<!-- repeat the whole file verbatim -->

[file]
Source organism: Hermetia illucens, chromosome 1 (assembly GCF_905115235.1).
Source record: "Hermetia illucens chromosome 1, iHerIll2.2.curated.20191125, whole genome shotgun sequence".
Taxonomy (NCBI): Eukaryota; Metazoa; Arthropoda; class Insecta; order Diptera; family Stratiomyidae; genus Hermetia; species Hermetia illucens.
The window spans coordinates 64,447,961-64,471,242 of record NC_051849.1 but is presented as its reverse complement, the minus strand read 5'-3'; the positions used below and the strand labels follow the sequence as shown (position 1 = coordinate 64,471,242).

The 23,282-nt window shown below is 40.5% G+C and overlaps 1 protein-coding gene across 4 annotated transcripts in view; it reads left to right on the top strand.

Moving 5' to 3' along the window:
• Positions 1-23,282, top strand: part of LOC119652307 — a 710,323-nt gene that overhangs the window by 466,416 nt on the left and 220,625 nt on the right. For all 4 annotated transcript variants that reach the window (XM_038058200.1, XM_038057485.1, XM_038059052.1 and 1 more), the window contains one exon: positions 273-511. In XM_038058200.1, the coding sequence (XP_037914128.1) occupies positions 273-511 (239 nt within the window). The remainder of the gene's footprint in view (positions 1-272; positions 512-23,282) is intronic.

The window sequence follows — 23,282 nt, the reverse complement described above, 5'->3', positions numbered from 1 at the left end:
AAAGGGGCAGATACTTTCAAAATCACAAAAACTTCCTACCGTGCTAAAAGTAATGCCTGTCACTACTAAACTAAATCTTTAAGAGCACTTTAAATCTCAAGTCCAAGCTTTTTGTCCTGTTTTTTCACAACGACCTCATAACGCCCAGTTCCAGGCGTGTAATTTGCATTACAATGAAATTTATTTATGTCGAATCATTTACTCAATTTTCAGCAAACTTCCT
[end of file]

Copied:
Source organism: Hermetia illucens, chromosome 1 (assembly GCF_905115235.1).
Source record: "Hermetia illucens chromosome 1, iHerIll2.2.curated.20191125, whole genome shotgun sequence".
Taxonomy (NCBI): Eukaryota; Metazoa; Arthropoda; class Insecta; order Diptera; family Stratiomyidae; genus Hermetia; species Hermetia illucens.
The window spans coordinates 64,447,961-64,471,242 of record NC_051849.1 but is presented as its reverse complement, the minus strand read 5'-3'; the positions used below and the strand labels follow the sequence as shown (position 1 = coordinate 64,471,242).

The 23,282-nt window shown below is 40.5% G+C and overlaps 1 protein-coding gene across 4 annotated transcripts in view; it reads left to right on the top strand.

Moving 5' to 3' along the window:
• Positions 1-23,282, top strand: part of LOC119652307 — a 710,323-nt gene that overhangs the window by 466,416 nt on the left and 220,625 nt on the right. For all 4 annotated transcript variants that reach the window (XM_038058200.1, XM_038057485.1, XM_038059052.1 and 1 more), the window contains one exon: positions 273-511. In XM_038058200.1, the coding sequence (XP_037914128.1) occupies positions 273-511 (239 nt within the window). The remainder of the gene's footprint in view (positions 1-272; positions 512-23,282) is intronic.

The window sequence follows — 23,282 nt, the reverse complement described above, 5'->3', positions numbered from 1 at the left end:
AAAGGGGCAGATACTTTCAAAATCACAAAAACTTCCTACCGTGCTAAAAGTAATGCCTGTCACTACTAAACTAAATCTTTAAGAGCACTTTAAATCTCAAGTCCAAGCTTTTTGTCCTGTTTTTTCACAACGACCTCATAACGCCCAGTTCCAGGCGTGTAATTTGCATTACAATGAAATTTATTTATGTCGAATCATTTACTCAATTTTCAGCAAACTTCCT